Presentation of the series

African oral poems, epics and tales, but also proverbs, prayers, incantations and a variety of other oral genres have been collected and written down for the purposes of linguistic, literary and anthropological analyses. As a result, a large amount of ‘oral texts’ in African languages (and their translation in European languages) is nowadays available for research and teaching. However, these ‘oral texts’ are written transcriptions, and, in printed form, the characteristic orality given by the ‘live’ performance of oral genres fades away. What gets lost in the written form are the intonation and the gestures, along with the eventual musical accompaniment, the interactions between performer and audience, the clothing and scenography, and the context of the performance.

A number of such elements can be recorded on video. Video recording can indeed support the documentation as well as the study and presentation of oral aspects that we miss when dealing exclusively with the written transcription and translation of oral languages and oral literary genres. This series responds to the increasing need for new electronic tools that can integrate the written and audio-visual materials for research, teaching and learning of African languages and oral literatures.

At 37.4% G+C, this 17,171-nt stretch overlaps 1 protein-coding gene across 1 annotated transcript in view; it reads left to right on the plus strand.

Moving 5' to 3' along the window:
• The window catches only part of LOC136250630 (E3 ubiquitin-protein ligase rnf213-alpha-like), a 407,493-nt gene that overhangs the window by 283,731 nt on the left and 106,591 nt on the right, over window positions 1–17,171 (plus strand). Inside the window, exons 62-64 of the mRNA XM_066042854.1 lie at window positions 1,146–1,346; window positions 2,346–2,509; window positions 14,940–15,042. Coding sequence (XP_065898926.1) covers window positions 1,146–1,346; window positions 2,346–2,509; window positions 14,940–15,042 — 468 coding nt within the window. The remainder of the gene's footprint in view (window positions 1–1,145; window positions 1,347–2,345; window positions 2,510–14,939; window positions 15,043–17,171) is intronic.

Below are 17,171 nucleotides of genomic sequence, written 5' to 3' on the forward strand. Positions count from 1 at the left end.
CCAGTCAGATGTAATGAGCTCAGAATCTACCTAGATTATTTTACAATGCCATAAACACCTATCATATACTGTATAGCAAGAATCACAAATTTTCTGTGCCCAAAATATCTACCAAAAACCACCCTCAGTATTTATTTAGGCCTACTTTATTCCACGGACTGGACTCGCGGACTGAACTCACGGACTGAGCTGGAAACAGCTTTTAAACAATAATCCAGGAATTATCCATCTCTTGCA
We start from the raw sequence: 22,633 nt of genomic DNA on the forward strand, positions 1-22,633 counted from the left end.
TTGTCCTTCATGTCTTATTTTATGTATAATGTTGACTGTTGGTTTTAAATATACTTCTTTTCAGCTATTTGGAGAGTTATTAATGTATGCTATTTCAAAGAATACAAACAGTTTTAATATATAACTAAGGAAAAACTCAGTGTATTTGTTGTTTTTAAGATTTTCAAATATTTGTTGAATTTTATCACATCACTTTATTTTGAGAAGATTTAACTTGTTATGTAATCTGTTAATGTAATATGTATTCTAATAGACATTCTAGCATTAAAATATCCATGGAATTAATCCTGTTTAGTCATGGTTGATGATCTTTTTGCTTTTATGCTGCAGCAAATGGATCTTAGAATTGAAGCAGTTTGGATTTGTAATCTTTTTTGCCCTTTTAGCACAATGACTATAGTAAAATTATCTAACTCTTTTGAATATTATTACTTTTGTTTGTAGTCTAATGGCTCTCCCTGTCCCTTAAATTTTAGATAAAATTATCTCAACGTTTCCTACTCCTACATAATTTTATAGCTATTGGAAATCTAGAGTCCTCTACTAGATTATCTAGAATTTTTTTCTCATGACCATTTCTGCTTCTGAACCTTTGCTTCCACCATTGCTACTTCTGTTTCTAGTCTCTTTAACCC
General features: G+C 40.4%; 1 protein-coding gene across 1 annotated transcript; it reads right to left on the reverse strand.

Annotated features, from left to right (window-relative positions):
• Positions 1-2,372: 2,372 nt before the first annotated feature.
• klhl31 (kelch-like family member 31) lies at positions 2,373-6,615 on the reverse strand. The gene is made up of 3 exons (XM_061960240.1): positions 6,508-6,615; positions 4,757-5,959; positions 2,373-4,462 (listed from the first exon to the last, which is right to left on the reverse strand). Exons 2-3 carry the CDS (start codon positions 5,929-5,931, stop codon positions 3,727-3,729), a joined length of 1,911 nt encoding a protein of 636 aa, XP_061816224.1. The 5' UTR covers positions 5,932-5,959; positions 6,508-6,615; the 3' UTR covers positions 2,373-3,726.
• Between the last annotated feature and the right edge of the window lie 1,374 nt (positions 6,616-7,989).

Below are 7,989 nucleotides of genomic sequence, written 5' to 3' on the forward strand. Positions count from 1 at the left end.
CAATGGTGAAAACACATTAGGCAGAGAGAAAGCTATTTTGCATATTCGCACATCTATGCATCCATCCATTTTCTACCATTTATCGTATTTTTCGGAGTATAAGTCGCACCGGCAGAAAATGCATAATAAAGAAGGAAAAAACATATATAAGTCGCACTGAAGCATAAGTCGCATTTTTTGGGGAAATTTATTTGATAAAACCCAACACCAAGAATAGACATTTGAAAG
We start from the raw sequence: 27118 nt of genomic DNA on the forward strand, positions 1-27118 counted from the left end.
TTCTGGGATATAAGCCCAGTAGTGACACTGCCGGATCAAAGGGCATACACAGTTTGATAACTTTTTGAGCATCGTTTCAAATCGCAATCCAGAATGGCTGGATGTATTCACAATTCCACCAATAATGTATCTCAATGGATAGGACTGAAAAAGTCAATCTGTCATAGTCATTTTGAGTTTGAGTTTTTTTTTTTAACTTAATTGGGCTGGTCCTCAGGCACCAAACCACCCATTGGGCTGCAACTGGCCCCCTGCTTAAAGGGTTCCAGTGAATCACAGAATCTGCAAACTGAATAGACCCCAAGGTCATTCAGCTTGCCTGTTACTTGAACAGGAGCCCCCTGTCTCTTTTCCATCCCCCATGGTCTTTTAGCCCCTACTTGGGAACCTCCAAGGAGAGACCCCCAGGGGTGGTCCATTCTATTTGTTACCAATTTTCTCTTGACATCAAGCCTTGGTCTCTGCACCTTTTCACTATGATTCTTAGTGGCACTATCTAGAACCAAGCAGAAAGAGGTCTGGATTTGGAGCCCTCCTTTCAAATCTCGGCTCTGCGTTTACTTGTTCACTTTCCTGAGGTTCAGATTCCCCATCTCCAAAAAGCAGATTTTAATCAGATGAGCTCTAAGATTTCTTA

The materials presented by Verba Africana have received various and often contested generalizing labels, such as Oral Literature, Verbal Arts, Oral History, and Folklore. As the Verba Africana series springs from the generous cooperation of researchers specialized in different (inter-) disciplinary fields, we have opted for a pluralism of definitions. In the series, the terms Oral Literature and Verbal Arts are used interchangeably.

This is an educational series. Any quotations or fragments cited from Verba Africana should indicate author(s), storyteller(s), and the series’ name.